N (RUBISLAW TERRACE LANE) ELEVATION: predominantly regular fenestration, variety of additions.
W ELEVATION: obscured by adjoining Queen's Terrace (see separate listing).
Predominantly 2-pane sash and case windows; variety of small pane windows to N elevation. Grey slate roof with lead ridge. Coped stone skews. Coped gablehead and ridge stacks with octagonal cans. Cast-iron rainwater goods.
INTERIORS: not seen 2000.
RAILINGS, LAMP STANDARDS AND ANCILLARY STRUCTURES: iron railings enclosing basement to S elevation; regularly placed replacement lamp standards. L-plan granite rubble former coach house to E of Rubislaw Terrace lane, flanked by 2 square-plan gatepiers with spherical finials, and coped granite wall. Variety of granite rubble and brick faced former coach houses to Rubislaw Terrace Lane.
GARDEN TO S, BALUSTRADING, GATEPIERS, GATES AND RAILINGS: rectangular-plan garden to S of Rubislaw Terrace, low granite walls surmounted by replacement decorative railings enclosing garden to S, E and W; balustraded granite terrace enclosing garden to N, curved to entrance road to E, square-plan rough-faced piers with corniced caps at angles and flanking iron gate to centre. Fountain to centre of garden, Susan Jennifer Ball, 1992, curved grey granite baluster between pink granite rocks set in square pool.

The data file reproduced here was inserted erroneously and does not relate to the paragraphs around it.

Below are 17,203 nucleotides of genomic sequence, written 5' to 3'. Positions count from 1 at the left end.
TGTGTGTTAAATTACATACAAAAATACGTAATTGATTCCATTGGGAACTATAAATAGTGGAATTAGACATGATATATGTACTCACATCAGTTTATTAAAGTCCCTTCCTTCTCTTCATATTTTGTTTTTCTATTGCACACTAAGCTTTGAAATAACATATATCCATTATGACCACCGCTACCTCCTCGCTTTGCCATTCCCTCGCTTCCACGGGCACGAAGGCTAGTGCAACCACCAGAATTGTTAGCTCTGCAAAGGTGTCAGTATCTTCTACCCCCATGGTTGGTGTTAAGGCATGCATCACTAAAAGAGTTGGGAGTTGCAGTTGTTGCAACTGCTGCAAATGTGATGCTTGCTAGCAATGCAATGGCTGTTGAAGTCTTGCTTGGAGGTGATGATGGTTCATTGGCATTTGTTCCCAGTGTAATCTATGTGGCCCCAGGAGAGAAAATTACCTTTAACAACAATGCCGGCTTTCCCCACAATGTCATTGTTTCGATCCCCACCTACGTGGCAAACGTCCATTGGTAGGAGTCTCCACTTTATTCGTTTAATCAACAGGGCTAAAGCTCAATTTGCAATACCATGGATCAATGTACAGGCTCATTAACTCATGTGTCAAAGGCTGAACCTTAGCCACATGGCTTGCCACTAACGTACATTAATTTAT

B-Group with 1-10 Queen's Terrace (see separate listing). In the 19th century Aberdeen began to expand westwards following the introduction of the granite trade and the expansion of the harbour. The houses which were built at this time were a mixture of villas and terraces, with the terraces near the city centre. Rubislaw Terrace and the adjoining Queen's Terrace (see separate listing) are 2 of the grander terraces. Described by Groome as being "superior to anything of their class in the aristocratic quarter of almost any town in Scotland" (Groome, p7). Many of the terraces in this area were designed by Archibald Simpson (see separate listings), indeed Simpson was involved in the planning of Rubislaw Terrace. In contrast to Simpson's simple serene terraces, Rubislaw Terrace is a mixture of the classical and Scots Baronial styles, described by Fraser as "the rare merit of combining what is new, at least in Aberdeen, with what is, in point of taste, exceedingly beautiful" (Aberdeen Street Names, p149). The principal elevation is interrupted up by grand canted windows, with balustraded parapets, set in crowstepped gables and gableted attic windows with stone finials. Plans suggest that Mackenzie and Matthews, with James Giles the artist, were responsible for the central portion of Rubislaw Terrace (Nos 5-22), whereas Ellis and Wilson designed the more decorative outer blocks (Nos 1-4 and 23-26). The communal garden (seen also at Queen's Terrace), separated from the Terrace by a balustraded road, is also particularly fine.